Dynamic Artistry —
The Journey Continues

Interview by Eugene Kan
Illustrations by Andy Van Dinh

Interview by Eugene Kan
Illustrations by Andy Van Dinh

When we first caught up with Andy, he was just starting his MFA at Hunter College as MAEKAN was just getting off the ground. At the time, he shared with us, a familiar struggle of leaving behind the comfort and relative peace of the Canadian prairies for New York. In this latest installment of “Dynamic Artistry,” we get an illustrated take on what makes him tick where he responded to some of our questions with drawings. We also get to hear his thoughts on the role of education in finding direction as an artist.

—Who’s the person that’s influenced you the most?—

Andy: “Mom, Michael Jordan, Lousie Bourgeois.”

Describe pre-art school Andy’s personality and what he was like.

I was shy and quiet but was quite ambitious. It always took me a while to get comfortable with breaking rules. I probably did less socializing than the average person, but I also didn’t study as much as I should have. I would say I haven’t changed that. Just a little more outgoing, and a little more rebellious.

What do you think kicked off the biggest change in personality and work?

I think being relocated to New York made me confront things that I would normally try to swerve. I learned not to make art from a place of fearing to fail. For a while I was relying solely on the praise of my skill sets as a way to make work I thought was successful. New York trained me to focus on discovering something rather than honing what I already know.

My works went from tightly rendered, static images to drawings that became an expression of my movement in the studio. I feel like this eventually was mirrored in my personality, I end up being less afraid of trying new things, I try to say ‘yes’ more than ‘no,’ and I can better adapt to changing environments.

The main reason I found my way to the arts is because I felt like at least I could create my own education, and be surrounded by others creating their own as well.This collision of thought experiments was a great way to learn about everything. In a way, it felt like a fight against a one-size-fits-all education. Art can be radical that way.

—What stresses you out?—

Andy: “The views from my bank account. Mo’ money mo’ problems, I guess I don’t got many problems.”

What’s the value of education after going through it?

The majority of education is driven by economics. It’s there to push us towards a job, it’s not necessarily to mold individual minds. The main reason I found my way to the arts is because I felt like at least I could create my own education, and be surrounded by others creating their own as well. This collision of thought experiments was a great way to learn about everything. In a way, it felt like a fight against a one-size-fits-all education. Art can be radical that way.

The students and faculty were always critiquing the critique, and understanding the gears and gizzards of the institution. I really learned how to analyze my environment, and learned the ability to discover through art. It was a great experience, and I met some great friends. That being said, school is not for everyone, so I can only speak from my experience. Art school just helped push me into the direction I felt was right for me.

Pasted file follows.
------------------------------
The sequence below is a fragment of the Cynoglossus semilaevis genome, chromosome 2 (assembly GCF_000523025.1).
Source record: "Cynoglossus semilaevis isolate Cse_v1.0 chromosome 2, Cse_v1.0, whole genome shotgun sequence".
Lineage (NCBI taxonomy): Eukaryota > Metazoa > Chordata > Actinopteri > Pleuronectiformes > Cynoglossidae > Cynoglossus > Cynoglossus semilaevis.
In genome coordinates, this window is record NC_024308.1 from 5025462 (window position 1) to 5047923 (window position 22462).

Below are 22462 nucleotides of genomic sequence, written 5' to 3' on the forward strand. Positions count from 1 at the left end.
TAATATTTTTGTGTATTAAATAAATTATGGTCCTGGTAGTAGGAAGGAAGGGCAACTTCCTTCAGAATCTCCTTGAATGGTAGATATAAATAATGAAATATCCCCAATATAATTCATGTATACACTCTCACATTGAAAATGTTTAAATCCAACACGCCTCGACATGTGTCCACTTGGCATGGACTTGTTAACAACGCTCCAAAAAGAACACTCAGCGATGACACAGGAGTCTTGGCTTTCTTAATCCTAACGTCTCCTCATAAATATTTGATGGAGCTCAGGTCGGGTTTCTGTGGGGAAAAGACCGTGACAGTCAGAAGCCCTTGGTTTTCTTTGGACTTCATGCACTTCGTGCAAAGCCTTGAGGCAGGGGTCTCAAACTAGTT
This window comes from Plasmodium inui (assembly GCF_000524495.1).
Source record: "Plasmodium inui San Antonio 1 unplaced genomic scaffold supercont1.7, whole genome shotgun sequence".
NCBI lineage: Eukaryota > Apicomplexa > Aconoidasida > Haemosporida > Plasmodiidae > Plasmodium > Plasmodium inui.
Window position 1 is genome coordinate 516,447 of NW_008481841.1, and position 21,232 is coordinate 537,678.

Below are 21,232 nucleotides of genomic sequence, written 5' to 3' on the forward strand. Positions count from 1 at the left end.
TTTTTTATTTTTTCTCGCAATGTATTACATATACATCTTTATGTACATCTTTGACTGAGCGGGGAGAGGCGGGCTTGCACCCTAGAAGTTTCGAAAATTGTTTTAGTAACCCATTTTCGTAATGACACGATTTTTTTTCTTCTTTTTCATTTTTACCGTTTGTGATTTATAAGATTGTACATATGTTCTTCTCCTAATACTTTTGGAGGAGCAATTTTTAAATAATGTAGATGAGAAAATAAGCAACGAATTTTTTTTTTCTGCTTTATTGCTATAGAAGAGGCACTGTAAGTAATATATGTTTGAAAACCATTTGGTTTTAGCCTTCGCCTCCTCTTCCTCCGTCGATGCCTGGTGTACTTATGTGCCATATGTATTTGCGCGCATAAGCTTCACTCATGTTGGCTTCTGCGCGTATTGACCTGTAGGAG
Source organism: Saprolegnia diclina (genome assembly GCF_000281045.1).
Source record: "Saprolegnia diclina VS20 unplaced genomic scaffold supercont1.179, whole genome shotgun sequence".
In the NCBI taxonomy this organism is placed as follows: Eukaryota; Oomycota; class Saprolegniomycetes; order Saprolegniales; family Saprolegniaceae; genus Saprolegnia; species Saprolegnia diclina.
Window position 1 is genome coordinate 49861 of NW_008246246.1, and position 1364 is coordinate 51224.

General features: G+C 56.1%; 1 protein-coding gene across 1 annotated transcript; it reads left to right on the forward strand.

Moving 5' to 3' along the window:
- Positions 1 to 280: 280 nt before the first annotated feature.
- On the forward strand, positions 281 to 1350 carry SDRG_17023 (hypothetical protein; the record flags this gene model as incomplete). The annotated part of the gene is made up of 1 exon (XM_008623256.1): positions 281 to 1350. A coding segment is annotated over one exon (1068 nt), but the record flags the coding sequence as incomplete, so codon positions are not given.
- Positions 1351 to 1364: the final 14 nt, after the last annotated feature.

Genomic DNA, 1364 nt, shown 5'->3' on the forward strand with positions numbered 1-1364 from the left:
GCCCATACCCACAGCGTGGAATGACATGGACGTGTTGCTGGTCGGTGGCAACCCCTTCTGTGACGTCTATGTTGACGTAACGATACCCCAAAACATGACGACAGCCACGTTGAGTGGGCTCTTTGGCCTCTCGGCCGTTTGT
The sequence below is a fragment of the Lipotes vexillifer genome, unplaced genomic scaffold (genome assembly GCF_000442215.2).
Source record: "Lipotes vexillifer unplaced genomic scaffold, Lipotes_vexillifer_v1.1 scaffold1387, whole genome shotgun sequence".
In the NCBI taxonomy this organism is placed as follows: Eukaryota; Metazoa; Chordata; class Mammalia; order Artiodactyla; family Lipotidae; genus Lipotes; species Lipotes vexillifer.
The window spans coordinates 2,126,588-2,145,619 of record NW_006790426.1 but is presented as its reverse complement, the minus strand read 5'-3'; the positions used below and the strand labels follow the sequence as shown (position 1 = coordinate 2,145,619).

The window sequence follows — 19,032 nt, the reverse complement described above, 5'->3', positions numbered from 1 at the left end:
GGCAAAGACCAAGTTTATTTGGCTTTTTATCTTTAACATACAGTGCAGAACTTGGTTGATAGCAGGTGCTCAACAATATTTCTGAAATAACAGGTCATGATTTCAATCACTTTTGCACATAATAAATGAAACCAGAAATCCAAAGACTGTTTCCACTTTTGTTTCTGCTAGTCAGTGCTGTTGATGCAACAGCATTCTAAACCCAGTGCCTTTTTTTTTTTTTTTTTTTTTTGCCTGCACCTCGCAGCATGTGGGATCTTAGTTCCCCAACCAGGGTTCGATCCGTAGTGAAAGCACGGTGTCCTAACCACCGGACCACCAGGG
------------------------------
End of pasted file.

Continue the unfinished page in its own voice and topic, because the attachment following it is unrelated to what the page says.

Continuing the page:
—What animal best describes you?—

What were the biggest challenges over the course of the last few years?

Besides living in small, crowded places, and being disconnected from nature, and figure out how not to eat dollar slice pizza every day? I felt like I was constantly trying to catch up with my peers. I’m still trying to keep up. I was just a young boy from a small town. I knew nothing about the art world. I had to find a way to be confident amongst a bunch of pros, and I had to prove I belonged there.

Andy: “Cheetah.”

I think not just Hunter but New York clarified some things. I had to quickly find my own definition of success. I knew I didn’t want to be manipulated by the art world and have the market dictate what I make.

—What makes you happy?—

Andy: “Food and bball”

Did art school offer clarity on your future and what you wanted to do as an artist?

I think not just Hunter but New York clarified some things. I had to quickly find my own definition of success. I knew I didn’t want to be manipulated by the art world and have the market dictate what I make. There are so many artists here, what makes me think I could shine so quickly? But really it’s not about that. I just want to make art, and get better at it. Everything else, the exhibition opportunities, the money, possibly the fame, it’s all just a by-product. I’m not worried.

You can go ahead and call all that a cop out. I really don’t care.

—What’s the last thing you do before you sleep?—

What are the next steps for you?

Keep making art, and figure out how I can incorporate my drawings with installation or sculpture. I would also like to spend some time doing artist residencies around the world.

Andy: “I play rain and lightning sounds to help me fall asleep.”

—What’s the inside of your mind look like?—

Andy: “An endless, foggy, forest. A maze passage.”

My works went from tightly rendered, static images to drawings that became an expression of my movement in the studio. I feel like this eventually was mirrored in my personality, I end up being less afraid of trying new things, I try to say 'yes' more than 'no,' and I can better adapt to changing environment.

Andy is an illustrator and artist from Medicine Hat, Alberta. He currently resides in Brooklyn, New York. For more on Andy’s work, check out our first story on Dynamic Artistry and his website.

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